01/18/23 (S) STA, JUD, FIN 02/02/23 (S) STA AT 3:30 PM BELTZ 105 (TSBldg) WITNESS REGISTER SENATOR JESSE KIEHL, District B Alaska State Legislature Juneau, Alaska POSITION STATEMENT: Sponsor of SB 12. ELLA ADKISON, Staff Senator Jesse Kiehl Alaska State Legislature Juneau, Alaska POSITION STATEMENT: Presented the sectional analysis for SB 12 on behalf of the sponsor. JODY REAUSAW, Business Agent Alaska Correctional Officers Association Juneau, Alaska POSITION STATEMENT: Provided invited testimony in support of SB 12. BRENDA STANFILL, Executive Director Alaska Network on Domestic Violence and Sexual Assault (ANDVSA) Juneau, Alaska POSITION STATEMENT: Testified in support of SB 12 ACTION NARRATIVE 3:31:43 PM CHAIR SCOTT KAWASAKI called the Senate State Affairs Standing Committee meeting to order at 3:31 p.m. Present at the call to order were Senators Bjorkman, Claman, and Chair Kawasaki. SB 12-ADDRESS CONFIDENTIALITY PROGRAM 3:32:33 PM CHAIR KAWASAKI announced the consideration of SENATE BILL NO. 12 "An Act relating to confidentiality of information; relating to the duties of the Department of Administration; creating an address confidentiality program; and providing for an effective date." He stated the intention is to hear the introduction, invited, and public testimony then hold the bill for further consideration. 3:33:27 PM SENATOR JESSE KIEHL, District B, Alaska State Legislature, Juneau, Alaska, sponsor of SB 12, introduced the legislation speaking to the following sponsor statement: SB 12 creates an address protection program for victims of sexual assault and domestic violence, peace officers and correctional officers, and their families. Alaska is one of only nine states without any form of address protection program. They are so widespread because they are essential. A person needs an address to vote, drive, work, send children to school, and much more. When that address shows up in a public record, an Alaskan seeking safety from a stalker or abuser faces unnecessary danger. So do Alaska law enforcement professionals who face threats of retribution. An address protection program gives those Alaskans a tool to stay safe. Under SB 12, the state would keep a Post Office Box and confidentially forward mail to Alaskans with a protective order, public safety professionals, and their families. Victims and those protecting our state deserve the chance to live safely. SENATOR KIEHL shared the story that prompted the bill. A former colleague who worked in victim services talked about someone who had fled a life-threatening situation in another state and moved to Anchorage. The former victim got a post office box and registered to vote. One day when she went to the post office, she spotted her former abuser sitting in his car outside the building. He emphasized that nobody should have to go through that to cast a ballot and while current law allows an individual to keep their home address private, a mailing address is required and that is a public record. SENATOR KIEHL explained that SB 12 creates an address protection program in the Department of Administration. DOA already has some mail services to which this new program could be added. Any peace officer, correctional officer, or somebody who has a protective order can register to use the secure state post office box and a state employee will forward the individual's mail confidentially and securely. He acknowledged that this was a difficult time to consider new state programs, but this one was very important. It's about protecting people's lives and their families. 3:37:42 PM ELLA ADKISON, Staff, Senator Jesse Kiehl, Alaska State Legislature, Juneau, Alaska, presented the following sectional analysis for SB 12 on behalf of the sponsor: Sec. 1: Adds peace officers and correctional officers participating in the address protection program to the chapter of state law that contains confidentiality rules for some court records. Sec. 2: Makes home addresses and telephone number of peace officers and correctional officers enrolled in the program confidential in court documents and requires that they be redacted before releasing a document containing them. Sec. 3: Protects the home address and telephone number of peace officers and correctional officers enrolled in the program in open court and generally prevents them from being placed in court files unless ordered by the court. Sec. 4: Defines "correctional officer" using the same language as AS 18.65.290. Sec. 5: Puts the program in the Department of Administration. Sec. 6: Creates the program. (b) requires a Post Office Box as a substitute mailing address for enrollees and instructs the department to forward mail to participants. It charges the department with protecting confidentiality and requires regulations to govern enrollment and withdrawal. (c) describes eligible participants as people sheltered by a protective order and their parents, guardians, children, and household members. It also admits peace officers and correctional officers. (d) requires state and municipal agencies to accept the P.O. Box. (e) describes the eligibility period. (f) forbids the department from charging a fee. (g) allows access to confidential addresses subject to a search warrant. (h) establishes penalties for unlawfully revealing a protected individual's address. (i) defines certain terms. Sec. 7: Establishes a transition period for the department to adopt regulations to implement the program. Sec. 8: Let's the department begin its regulation process immediately. Sec. 9: Sets an effective date of Jan. 1, 2024 for the rest of the bill. 3:39:29 PM SENATOR CLAMAN noted that page 4 referenced a protective order under Title 13. chapter 26. He asked what kind of protective orders fall under Title 13. SENATOR KIEHL replied these are the same protective orders that are used for domestic violence cases. The court legislative representative said this type of protective order was uniform nationwide. SENATOR CLAMAN summarized his understanding that an individual registered in the program would receive their mail at the confidential and secure state post office box and someone from the state would forward the individual's mail to their actual address. SENATOR KIEHL said that's the notion and the bill gives DOA significant flexibility to define how that will work in regulation. The expectation is that only first class mail would be forwarded. SENATOR CLAMAN asked for confirmation that DOA currently does not have an existing program for forwarding mail. SENATOR KIEHL said that's correct. SENATOR CLAMAN observed that in Section 1, the current statute only protects victims of and witnesses to a charged crime. The bill expands that protection to include domestic violence protective orders and other noncriminal matters. SENATOR KIEHL said that's correct and only an individual's personal home address the protected. SENATOR CLAMAN noted that individual addresses are readily available by looking at municipal property records. He asked if the law would impact what the Municipality of Anchorage (MOA) does or doesn't do regarding addresses in their property records. SENATOR KIEHL said it won't have an effect because MOA passed a local ordinance that removes the addresses of victims of violent crimes from the public record. The property owner who registers for the proposed program would receive their property tax statement from the state post office box. 3:44:17 PM SENATOR CLAMAN asked if this would create a duty on local governments. SENATOR KIEHL responded that the bill requires a municipality to accept the protected address as the individual's mailing address but as currently written, there is no duty for municipalities to purge their tax records. An individual would have to make that request. The individuals who will use the protective program are genuinely in fear for their life and safety. They may have moved to a different city or state and if the concern is great enough they may resort to using a trust to purchase property so their name does not appear in the recorder's office. 3:45:59 PM CHAIR KAWASAKI asked if this would create a duty on school districts. SENATOR KIEHL answered that school districts will be required to accept the protected state post office box as a student's mailing address. The bill applies to household members of the person protected by a protective order. The language about correctional officers comes from other areas of the statutes; it includes a person who is employed in a correctional institution in the state. CHAIR KAWASAKI turned to invited testimony. 3:48:00 PM JODY REAUSAW, Business Agent, Alaska Correctional Officers Association, Juneau, Alaska, provided invited testimony in support of SB 12. She stated that correctional officers receive threats to themselves and their families fairly often. She said it is also worthy of note that inmates look for officers' personal information for malicious reasons, for cache, and sometimes to trade with other inmates. Gaining access to an officer's address can also be used to obtain more personal information. Correctional officers work long days in a difficult environment, and they are often worried about the safety of their families. SB 12 will provide major relief for officers who opt to participate in the program. She reiterated the Alaska Correctional Officers Association's support for SB 12. 3:50:19 PM CHAIR KAWASAKI opened public testimony on SB 12. 3:50:36 PM BRENDA STANFILL, Executive Director, Alaska Network on Domestic Violence and Sexual Assault (ANDVSA), Juneau, Alaska, testified in support of SB 12. She stated that Alaska is one of just six states that does not have an address confidentiality program for victims of domestic violence, sexual assault, and stalking. She noted that she recently learned from child support enforcement that if a noncustodial parent requests the custodial parent's address, the division sends a mailer. If a response is not forthcoming, the address is released. She said this speaks directly to the need for an address confidentiality program. MS. STANFILL provided some statistics. • For the last 10 years Alaska has ranked second for deaths of women by men. • In 2020 Alaska was number one for deaths of women by men. • Alaska has more than twice the national average of deaths of women by men. • Alaska Native women are killed by men at a rate that is four times the national average. • 25 percent of these murders involve a firearm. MS. STANFILL said there isn't enough law enforcement in rural areas of Alaska so there often is nobody to come to these women's aid. Shelter programs that could protect these women are often not available. For someone who lives in a rural community, transportation can be an impediment. She emphasized that women in rural communities face great challenges when somebody intent on doing harm learns where they live. MS. STANFILL reported that stalking is the most prevalent form of surveillance that abusers use. Abusers who stalk former partners do so on average for 2.2 years. Stalking is a way for an abuser to continue to exercise control. ANDVSA believes that an address confidentiality program would allow victims to control who is able to find out their location. The address confidentiality program would ensure that nobody could find out where a registrant had moved. Legally creating such a program would create another tool ANDVSA could use to help victims stay safe and alive. She thanked the committee for its consideration of SB 12. SENATOR CLAMAN thanked her for her continued advocacy. 3:54:19 PM CHAIR KAWASAKI closed public testimony on SB 12 and held the bill for future consideration. 3:55:35 PM There being no further business to come before the committee, Chair Kawasaki adjourned the Senate State Affairs Standing Committee meeting at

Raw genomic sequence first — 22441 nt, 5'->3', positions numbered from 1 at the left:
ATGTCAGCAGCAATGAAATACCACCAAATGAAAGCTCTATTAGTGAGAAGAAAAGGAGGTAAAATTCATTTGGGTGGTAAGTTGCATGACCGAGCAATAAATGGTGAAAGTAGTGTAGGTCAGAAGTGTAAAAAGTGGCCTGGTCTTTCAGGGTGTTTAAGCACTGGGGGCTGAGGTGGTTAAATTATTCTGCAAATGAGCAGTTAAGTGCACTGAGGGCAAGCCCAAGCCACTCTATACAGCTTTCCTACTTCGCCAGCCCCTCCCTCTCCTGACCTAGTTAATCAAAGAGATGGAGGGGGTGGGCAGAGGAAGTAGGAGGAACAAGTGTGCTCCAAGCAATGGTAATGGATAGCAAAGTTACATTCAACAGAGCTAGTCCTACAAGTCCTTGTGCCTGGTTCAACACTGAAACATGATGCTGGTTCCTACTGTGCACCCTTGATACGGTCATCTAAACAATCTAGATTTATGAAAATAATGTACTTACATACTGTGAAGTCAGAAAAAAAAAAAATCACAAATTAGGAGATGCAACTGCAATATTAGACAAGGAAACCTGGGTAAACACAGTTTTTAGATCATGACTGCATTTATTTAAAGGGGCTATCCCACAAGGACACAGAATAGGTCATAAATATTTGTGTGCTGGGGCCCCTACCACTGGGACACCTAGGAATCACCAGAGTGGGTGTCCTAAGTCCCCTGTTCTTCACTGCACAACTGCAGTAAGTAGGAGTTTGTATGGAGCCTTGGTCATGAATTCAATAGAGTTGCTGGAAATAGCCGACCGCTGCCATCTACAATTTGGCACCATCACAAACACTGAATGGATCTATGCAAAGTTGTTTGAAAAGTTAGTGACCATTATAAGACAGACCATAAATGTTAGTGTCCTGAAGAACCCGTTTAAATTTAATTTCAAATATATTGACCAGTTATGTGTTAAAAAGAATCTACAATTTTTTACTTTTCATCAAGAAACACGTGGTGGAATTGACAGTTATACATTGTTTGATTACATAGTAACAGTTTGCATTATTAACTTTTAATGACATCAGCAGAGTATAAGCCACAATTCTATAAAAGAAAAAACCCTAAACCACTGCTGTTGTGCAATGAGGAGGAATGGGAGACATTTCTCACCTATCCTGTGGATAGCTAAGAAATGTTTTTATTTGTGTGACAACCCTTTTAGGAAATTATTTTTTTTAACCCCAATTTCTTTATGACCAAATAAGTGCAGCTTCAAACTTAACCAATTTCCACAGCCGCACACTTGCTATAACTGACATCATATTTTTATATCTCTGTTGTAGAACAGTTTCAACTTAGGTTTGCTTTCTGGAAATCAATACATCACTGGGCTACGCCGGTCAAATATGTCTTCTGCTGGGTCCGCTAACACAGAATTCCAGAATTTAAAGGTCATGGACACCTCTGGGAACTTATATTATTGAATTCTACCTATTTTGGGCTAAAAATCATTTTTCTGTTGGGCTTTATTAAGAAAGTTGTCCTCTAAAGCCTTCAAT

Document Name Date/Time Subjects
SB12 ver A 1.25.23.PDF SSTA 2/2/2023 3:30:00 PM
SB 12
SB12 Sponsor Statement 1.25.23.pdf SFIN 3/28/2023 9:00:00 AM
SSTA 2/2/2023 3:30:00 PM
SB 12
SB12 Sectional Analysis ver A 1.31.23.pdf SSTA 2/2/2023 3:30:00 PM
SB 12
SB12 Fiscal Note DOA-SSOA 1.27.23.pdf SSTA 2/2/2023 3:30:00 PM
SB 12
SB12 Supporting Document-Support Letter 1.26.23.pdf SSTA 2/2/2023 3:30:00 PM
SB 12
SB12 Supporting Document-Support Letter 2.20.23.pdf SSTA 2/2/2023 3:30:00 PM
SB 12